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  • Berlin/Germany ISP

    Posted on WSEowyn Comment on the AskWoody Lounge
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      • #385475
        WSEowyn
        AskWoody Lounger

        Dear Loungers:

        My Godmother is ready to join the 21st century and start using e-mail. She lives in Berlin, but wants me to purchase her computer and customize it here in America, then she will pick it up on her next trip (I am the family techie). I’d like a recommendation on a German ISP. She complained for years about the telephone company, but I understand that Deutsche Telecom (T-Online) has made a big push to modernize.

        Questions: Is it very difficult/expensive to get broadband speed? With DSL service, are the terms “DHCP” & “PPPoE” understood or easily translatable? Or is a very different terminology in use? I don’t want to make too many assumptions beyond the terms TCP/IP and IP address. Oh, because she travels a great deal, occasional web-based access to her email would be a very big plus or failing that, ability to forward her email.

        Her house has been practically gutted and modernized, and I know that a new wiring closet was included, so I suspect she may have Ethernet capability, or at the least, she doesn’t have 40-year old hard-wired telephone jacks.

        Her new computer will be a Mac (by her request), so ISPs that use proprietary dialing programs (such as AOL) are NOT preferred, but if that is the custom, the ISP should be Mac-friendly or at least platform-neutral. The Mac will have an ethernet port, but also wireless capability.

        I am comfortable supporting both Windows and Mac, but am not bi-lingual German/English (my godmother is, but as a computer newcomer she prefers that the OS be in English). Google translated some of T-Online’s page, so I know DSL can be ordered, but I can’t quite get the FAQs and I remember all too well Verizon advertising DSL service and wating more than 9 months for it to become a reality in my home.

      • #665019
        WSKenK
        AskWoody Lounger

        I f you haven’t already, you should also consider that German household voltage is 220-240V (US: 110-120V), frequency is 50Hz (US: 60Hz), round prong plugs (US: flat plugs), etc.
        Add to this the fact that many modern German receptacles are recessed such that typical conversion adapters won’t fit.
        You can find out more at this website.

        Have a Great day!!!
        Ken

        • #665031
          WSEowyn
          AskWoody Lounger

          Thank you, Ken. I am aware of the electric issues, but thankfully through personal experience I know that the PowerBook can handle the voltage. What I am contemplating is purchasing an extra power cord through the Apple Deutschland store in order to avoid the adapter issue at all. The website you recommended is fascinating, and does have a page on internet access in Germany, so I am avidly reading and rethinking my aversion to AOL.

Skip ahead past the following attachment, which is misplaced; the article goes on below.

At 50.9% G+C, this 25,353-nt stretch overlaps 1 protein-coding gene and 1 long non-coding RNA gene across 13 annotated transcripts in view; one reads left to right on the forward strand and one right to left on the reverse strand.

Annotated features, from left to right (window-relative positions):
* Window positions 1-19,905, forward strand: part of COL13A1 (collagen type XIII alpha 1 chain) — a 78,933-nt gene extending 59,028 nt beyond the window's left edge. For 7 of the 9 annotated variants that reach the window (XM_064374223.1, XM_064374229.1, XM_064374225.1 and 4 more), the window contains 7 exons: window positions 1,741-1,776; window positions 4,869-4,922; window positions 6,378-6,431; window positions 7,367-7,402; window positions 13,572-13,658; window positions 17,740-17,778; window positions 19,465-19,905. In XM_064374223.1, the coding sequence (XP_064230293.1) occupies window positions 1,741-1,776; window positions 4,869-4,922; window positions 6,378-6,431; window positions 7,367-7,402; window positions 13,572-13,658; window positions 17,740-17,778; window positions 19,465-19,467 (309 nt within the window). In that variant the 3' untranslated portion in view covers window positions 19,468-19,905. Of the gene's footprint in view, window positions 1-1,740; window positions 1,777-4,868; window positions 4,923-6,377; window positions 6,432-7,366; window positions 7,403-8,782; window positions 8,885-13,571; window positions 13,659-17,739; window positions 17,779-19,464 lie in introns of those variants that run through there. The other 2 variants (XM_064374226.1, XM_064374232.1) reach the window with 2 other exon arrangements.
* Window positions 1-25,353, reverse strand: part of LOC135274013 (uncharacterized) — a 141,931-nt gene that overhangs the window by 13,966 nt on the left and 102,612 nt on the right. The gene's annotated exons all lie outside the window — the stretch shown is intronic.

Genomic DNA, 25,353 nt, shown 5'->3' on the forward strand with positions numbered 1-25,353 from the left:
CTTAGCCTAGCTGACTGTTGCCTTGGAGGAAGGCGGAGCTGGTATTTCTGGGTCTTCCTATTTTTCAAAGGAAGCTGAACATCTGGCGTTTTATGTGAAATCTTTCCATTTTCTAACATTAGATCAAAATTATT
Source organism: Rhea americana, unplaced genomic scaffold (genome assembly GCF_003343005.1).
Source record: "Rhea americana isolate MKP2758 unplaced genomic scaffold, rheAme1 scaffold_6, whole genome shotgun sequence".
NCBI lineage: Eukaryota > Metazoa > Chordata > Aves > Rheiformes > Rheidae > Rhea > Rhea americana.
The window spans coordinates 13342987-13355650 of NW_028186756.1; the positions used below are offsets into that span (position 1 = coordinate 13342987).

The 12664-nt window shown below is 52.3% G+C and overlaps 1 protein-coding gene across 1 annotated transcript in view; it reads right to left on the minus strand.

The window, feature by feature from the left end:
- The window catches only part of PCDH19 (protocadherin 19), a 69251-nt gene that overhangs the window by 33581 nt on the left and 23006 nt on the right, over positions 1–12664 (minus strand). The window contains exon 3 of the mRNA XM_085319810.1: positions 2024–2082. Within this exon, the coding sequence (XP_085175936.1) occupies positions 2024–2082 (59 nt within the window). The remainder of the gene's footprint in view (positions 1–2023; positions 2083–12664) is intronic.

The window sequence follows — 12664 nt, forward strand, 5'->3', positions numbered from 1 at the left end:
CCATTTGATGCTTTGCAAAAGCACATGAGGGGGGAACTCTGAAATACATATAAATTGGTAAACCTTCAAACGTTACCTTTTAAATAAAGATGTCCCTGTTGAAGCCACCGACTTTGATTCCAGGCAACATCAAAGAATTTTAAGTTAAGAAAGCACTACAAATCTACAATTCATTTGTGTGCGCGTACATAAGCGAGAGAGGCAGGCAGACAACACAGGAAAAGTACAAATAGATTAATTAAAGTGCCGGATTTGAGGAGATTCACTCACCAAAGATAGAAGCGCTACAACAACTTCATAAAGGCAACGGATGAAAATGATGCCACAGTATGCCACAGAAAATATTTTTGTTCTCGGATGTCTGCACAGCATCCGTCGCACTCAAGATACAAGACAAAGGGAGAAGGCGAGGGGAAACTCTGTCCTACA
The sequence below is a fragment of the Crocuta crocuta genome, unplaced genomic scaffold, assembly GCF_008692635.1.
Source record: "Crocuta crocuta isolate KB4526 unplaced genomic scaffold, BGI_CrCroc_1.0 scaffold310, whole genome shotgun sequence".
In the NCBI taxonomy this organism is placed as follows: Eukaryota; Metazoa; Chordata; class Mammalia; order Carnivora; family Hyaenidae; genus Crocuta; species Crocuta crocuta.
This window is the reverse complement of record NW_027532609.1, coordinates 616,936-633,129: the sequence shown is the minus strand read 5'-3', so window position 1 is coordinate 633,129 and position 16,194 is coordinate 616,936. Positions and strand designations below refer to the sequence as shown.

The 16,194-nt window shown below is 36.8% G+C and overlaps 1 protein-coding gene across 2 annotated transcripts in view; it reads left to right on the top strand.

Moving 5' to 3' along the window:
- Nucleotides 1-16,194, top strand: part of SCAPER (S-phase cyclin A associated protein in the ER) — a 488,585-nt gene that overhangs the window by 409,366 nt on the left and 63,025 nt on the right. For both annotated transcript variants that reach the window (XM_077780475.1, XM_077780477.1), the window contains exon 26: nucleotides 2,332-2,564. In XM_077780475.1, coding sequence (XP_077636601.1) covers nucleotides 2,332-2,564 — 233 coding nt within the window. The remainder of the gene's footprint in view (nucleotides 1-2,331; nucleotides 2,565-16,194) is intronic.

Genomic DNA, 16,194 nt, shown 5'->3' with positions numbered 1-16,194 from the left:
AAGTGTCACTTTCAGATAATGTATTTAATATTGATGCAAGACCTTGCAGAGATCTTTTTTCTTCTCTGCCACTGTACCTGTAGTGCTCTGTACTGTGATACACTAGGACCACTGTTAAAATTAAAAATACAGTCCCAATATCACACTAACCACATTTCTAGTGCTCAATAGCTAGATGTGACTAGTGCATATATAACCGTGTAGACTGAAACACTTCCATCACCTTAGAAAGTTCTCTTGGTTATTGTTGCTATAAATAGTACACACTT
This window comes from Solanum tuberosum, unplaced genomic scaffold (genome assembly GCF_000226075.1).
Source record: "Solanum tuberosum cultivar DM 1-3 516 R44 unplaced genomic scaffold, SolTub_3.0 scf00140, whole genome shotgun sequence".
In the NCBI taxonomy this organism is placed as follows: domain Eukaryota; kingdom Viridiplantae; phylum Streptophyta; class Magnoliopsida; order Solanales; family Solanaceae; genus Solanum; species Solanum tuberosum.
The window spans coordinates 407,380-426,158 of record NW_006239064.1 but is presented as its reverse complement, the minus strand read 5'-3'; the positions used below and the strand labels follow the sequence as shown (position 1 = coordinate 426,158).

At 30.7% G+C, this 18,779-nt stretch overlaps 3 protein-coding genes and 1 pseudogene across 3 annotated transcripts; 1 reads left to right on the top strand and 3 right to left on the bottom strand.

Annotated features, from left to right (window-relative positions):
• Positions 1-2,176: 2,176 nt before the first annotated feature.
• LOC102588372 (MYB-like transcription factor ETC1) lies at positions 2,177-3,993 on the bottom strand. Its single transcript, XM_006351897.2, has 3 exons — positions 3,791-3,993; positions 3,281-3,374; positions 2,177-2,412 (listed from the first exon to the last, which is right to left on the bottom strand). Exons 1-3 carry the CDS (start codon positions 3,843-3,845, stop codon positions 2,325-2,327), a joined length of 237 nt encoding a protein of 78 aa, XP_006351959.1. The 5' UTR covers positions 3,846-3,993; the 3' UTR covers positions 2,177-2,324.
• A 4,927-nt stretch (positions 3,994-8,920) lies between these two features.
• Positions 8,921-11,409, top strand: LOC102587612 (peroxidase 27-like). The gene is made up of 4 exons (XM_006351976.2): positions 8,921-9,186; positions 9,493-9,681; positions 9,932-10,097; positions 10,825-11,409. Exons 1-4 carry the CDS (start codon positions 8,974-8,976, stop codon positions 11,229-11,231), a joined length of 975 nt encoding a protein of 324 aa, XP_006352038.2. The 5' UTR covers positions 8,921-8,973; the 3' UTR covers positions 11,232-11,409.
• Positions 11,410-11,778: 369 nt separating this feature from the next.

• #665038
            DaveA
            AskWoody_MVP

            Also, be aware that some hardware and software bought here in the US is NOT to leave the US. I think she would be better off getting some one from over there to put together a machine.

            DaveA I am so far behind, I think I am First
            Genealogy....confusing the dead and annoying the living

          • #665043
            WSKenK
            AskWoody Lounger

            I’m not all that familiar with power adapter/conversion devices, but, a voltage converter might suffice for a visit, (ie: short period of time). Over a longer term though, one other problem would be the frequency. At 50Hz (50 cycles/second), the CPU, computer clock speed and any software dependant on timing would be affected. Also, any motors, disk/CD drives, fans, etc. will run slower.
            Unless the Power Book only runs on battery power.
            At least that’s my experience with things electrical.

            Have a Great day!!!
            Ken

            • #665162
              WSStuartR
              AskWoody Lounger

              Many modern computers (and nearly all laptops) come with “Universal Power Supplies” which are equally happy with 120, 220 or 240V and 50 or 60Hz

              StuartR

              1 user thanked author for this post.
      • #2313724
        doriel
        AskWoody Lounger

        I am from Europe. lets have a look..
        Is it very difficult/expensive to get broadband speed?
        – No its easy in cities. Outside cities, 2.4GHz networks are available widely.

        With DSL service, are the terms “DHCP” & “PPPoE” understood or easily translatable?
        – Qute do not uderstand this question, but translate to german is never easy. But remember, that all IT use same abbrevs. Whats the point of calling DHCP differently? We say DHCP and PPPoE in czech too.

        Oh, because she travels a great deal, occasional web-based access to her email would be a very big plus or failing that, ability to forward her email.
        – I recommend NTB with SIM card slot, she will have internet everywhere (DL 500KBps is not problem everywhere). We have special SIM cards only with data (10-15 USD per month in Czech Republic – neighbour of Germany).

        Dell Latitude E6530, Intel Core i5 @ 2.6 GHz, 4GB RAM, W10 1809 Enterprise

        HAL3000, AMD Athlon 200GE @ 3,4 GHz, 8GB RAM, Fedora 29

      • #2313726
        Paul T
        AskWoody MVP

        She should buy her hardware locally for the warranty. Macs are easy to setup and she may learn a thing or two. And a phone call or two will smooth over any issues.

        Germany have good broadband and wireless, no cables required.

        cheers, Paul

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